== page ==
As anyone who's human knows; water rules everything. We ended up stomping out 15 miles because we couldn't find decent water. In hindsight we should've stayed at Camp Creek, but I'm glad that we were strong, and lucky, enough to deal with the unexpected nature of things.
The photos below of Marys River Peak give good perspective of the day. The first are from the north, the last from the south.

W. Marys R. from near Jarbidge L.

Slide Rock Ridge and Marys R. Peak

Jarbidge R. from near Jarbidge L.

Emerald Lake

N. face of Marys River Peak from near Emerald Lake

Trail 020 NW of Slide Rock Ridge

Trail 200 near head of E Fork Jarbidge River

Trail 200 near head of E Fork Jarbidge River

S. face of Marys River Peak from Trail 195



Kilometers? Miles? ...neither!

Trail 193

Top of E. Fork Jarbidge after a savage beating

Day 3 (~7.5 miles)
Tr195 Marys River Basin to Marys R.
Tr018 Marys R. to W. Marys R.
Day 3 was a bit more chill. As we descended into Marys River the scenery really changed from high country alpine, to cottonwoods along the stream. We only had one 9,000' pass to ascend today, instead of three. It was on trail 018 from Marys River into West Marys River. We got really lucky the clouds were making for cooler temperatures because it was a treeless slog that sent the heart rate to the redline. We not-so-affectionately named it "Pissed Pass". Now, I like a good cardio workout as much as any, but as anyone who knows, sweating and breathing hard, hour after hour, can drive ones emotions and sanity to the limit, especially combined with the pain of a sore body, and the challenges of map reading. Lisa had her time on this pass. I had my time the day before after getting off trail, west of Slide Rock Ridge, and being thrown to the ground by clumsiness under the force of my 45lb. pack. I was pissed and didn't have a good reason, but Lisa was patient.
On the other side of Pissed Pass we rested in the shade of some spruce trees on a narrow little ledge of trail looking into an unnamed drainage and drank some sugary gatorade. We were mesmerized, and entertained by a crew of woodpeckers and soon noticed it was 4pm with a long descent into West Marys River still to do. West Marys River provided us with the prettiest campsite of the trip beside a pristine stream of clear mountain water. We filtered water then took a dip in the cold stream before making some dinner over the coals of a firepit where somebody unfortunately left trash. Early the next morning it rained for a few hours before daylight, but thankfully didn't snow on the next pass we had to cross.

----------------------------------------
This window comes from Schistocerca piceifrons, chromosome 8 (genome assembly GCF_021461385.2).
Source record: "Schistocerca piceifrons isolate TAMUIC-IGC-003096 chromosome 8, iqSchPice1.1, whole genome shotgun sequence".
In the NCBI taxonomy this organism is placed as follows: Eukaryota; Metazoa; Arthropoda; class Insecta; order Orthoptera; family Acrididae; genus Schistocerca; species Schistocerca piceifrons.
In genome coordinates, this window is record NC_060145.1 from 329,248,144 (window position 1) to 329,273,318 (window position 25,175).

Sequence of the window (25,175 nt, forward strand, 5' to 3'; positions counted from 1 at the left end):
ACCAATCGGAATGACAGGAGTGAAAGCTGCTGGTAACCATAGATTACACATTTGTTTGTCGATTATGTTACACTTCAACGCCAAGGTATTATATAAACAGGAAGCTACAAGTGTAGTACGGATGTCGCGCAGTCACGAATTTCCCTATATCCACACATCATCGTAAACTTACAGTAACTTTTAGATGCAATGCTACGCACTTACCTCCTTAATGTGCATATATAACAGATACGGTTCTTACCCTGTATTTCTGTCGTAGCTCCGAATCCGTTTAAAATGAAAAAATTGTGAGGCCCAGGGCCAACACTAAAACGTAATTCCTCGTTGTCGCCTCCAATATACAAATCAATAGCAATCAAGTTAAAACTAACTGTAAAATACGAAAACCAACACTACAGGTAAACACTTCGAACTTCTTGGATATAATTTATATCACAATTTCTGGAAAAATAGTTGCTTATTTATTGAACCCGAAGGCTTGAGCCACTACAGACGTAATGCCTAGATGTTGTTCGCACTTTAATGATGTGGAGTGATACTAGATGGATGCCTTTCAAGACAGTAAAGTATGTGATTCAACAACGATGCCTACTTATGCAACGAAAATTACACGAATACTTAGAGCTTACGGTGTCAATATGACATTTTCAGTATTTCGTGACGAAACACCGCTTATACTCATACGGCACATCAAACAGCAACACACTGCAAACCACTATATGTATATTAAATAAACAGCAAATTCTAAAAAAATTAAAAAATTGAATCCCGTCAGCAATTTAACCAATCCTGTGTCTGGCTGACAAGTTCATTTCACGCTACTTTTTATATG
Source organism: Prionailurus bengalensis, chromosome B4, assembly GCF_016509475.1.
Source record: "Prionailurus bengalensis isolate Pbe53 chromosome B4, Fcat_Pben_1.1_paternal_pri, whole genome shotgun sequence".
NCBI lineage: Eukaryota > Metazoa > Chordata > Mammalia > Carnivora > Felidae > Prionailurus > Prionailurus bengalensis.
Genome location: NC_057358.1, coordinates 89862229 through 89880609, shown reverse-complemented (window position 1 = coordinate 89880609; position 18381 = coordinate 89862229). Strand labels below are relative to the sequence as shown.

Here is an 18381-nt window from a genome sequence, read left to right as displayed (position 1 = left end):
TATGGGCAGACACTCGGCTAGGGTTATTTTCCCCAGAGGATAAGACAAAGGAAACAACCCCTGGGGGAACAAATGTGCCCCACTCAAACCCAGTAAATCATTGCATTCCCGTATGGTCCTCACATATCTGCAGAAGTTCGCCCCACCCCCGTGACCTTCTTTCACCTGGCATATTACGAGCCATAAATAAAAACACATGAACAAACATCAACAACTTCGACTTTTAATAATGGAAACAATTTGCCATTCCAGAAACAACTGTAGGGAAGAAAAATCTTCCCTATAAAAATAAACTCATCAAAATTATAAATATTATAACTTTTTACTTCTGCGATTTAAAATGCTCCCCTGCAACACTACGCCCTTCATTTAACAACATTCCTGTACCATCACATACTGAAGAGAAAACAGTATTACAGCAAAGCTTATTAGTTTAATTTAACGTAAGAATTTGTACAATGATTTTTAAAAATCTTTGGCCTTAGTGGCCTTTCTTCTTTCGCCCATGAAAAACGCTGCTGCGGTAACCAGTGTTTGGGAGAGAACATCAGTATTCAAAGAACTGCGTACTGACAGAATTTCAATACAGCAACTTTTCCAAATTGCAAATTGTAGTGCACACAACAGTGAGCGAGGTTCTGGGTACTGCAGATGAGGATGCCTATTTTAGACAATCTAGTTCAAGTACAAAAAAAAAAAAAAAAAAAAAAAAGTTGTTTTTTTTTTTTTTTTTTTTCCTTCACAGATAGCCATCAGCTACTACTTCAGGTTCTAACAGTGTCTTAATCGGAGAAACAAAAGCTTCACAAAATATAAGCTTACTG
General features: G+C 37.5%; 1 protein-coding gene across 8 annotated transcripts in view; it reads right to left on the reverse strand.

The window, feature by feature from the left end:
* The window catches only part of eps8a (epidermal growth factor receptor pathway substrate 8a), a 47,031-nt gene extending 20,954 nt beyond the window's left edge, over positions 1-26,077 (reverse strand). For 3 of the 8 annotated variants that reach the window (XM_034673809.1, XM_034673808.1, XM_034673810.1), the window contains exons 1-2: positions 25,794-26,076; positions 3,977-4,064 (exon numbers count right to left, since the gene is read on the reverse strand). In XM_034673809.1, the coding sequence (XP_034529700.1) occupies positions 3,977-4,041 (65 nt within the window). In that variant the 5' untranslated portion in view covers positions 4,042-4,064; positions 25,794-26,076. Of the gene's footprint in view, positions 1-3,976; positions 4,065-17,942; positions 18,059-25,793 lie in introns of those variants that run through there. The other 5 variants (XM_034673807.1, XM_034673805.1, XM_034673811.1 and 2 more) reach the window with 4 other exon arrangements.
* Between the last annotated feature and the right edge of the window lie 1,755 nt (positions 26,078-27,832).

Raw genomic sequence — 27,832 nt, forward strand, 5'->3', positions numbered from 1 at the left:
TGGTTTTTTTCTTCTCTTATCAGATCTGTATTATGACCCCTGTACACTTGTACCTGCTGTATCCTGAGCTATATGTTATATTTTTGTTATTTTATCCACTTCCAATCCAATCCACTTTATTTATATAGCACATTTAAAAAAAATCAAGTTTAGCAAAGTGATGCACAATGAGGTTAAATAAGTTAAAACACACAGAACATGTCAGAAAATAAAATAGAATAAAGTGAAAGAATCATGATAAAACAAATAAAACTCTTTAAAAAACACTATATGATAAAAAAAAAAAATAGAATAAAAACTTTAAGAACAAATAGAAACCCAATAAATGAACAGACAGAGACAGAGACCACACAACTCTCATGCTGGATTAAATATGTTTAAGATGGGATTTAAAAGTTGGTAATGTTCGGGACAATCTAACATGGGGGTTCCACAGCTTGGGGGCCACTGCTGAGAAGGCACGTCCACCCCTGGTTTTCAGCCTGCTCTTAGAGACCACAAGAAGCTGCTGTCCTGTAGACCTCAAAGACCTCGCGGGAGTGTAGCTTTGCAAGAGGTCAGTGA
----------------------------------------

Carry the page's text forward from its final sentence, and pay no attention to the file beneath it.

Marys River Basin

Marys River

Remnant of a Marys River trail sign

Lisa ascending Pissed Pass on the 018

Lisa surveying the labors of very big country

Unnamed country between the Marys

Happy and Strong

Cooking our gruel...caveman style

Day 4 (~7 miles)
Tr192 W. Marys R. to Jarbidge R.
Tr105 Jarbidge R. to Trailhead
We woke the last morning to a lovely rain on the tent that quickly gave way to a pot full of cowboy coffee by the fireside. We made scrambled eggs and resisted the trips inevitable end. We crossed one more big pass and stopped for a big lunch at the junction that signified the completion of a 34 mile loop.

West Marys River

The climb out of W. Marys R. on the 192

Trail 192 near the pass

Lisa dancing across the Jarbidge River

It's always a good feeling to round a bend in the trail and see the ride home sitting there like a dutiful steed. The old blazer started like a new one and we rode into Jarbidge, Nv. (the town), listening to Ben Howard sing "The Old Pine".



In town we found a garage sale and a general feeling of merry-making about to commence around a wedding due to begin at 5pm. We went to the Outdoor Inn where we got some beers, sat on the porch, and made notes on the map. Since we chose to sit on the porch we were presented with a parade of ATV's going by, whose riders were stern faced, uniformly overweight, with patriotic flags mounted up respectfully in the dust of their machines. Before leaving, we signed the wall of the bar with the insignia that we usually leave in summit registers. As we left town and started up the 15% grade I thought of how different the world is between the town of Jarbidge and the high-country of the Jarbidge just a few, yet difficult, miles away.






1 comment:

  1. Mick, you getting older hobo. I love it that your out there "doing the thing" and with such a cool woman who likewise does but hanging with you...that's a true experience! Two things: its wilderness. RIP those damn signs; and, read "The Emerald Mile" if you and brother Jim haven't already done so. See you on the 16th of Oct. Skip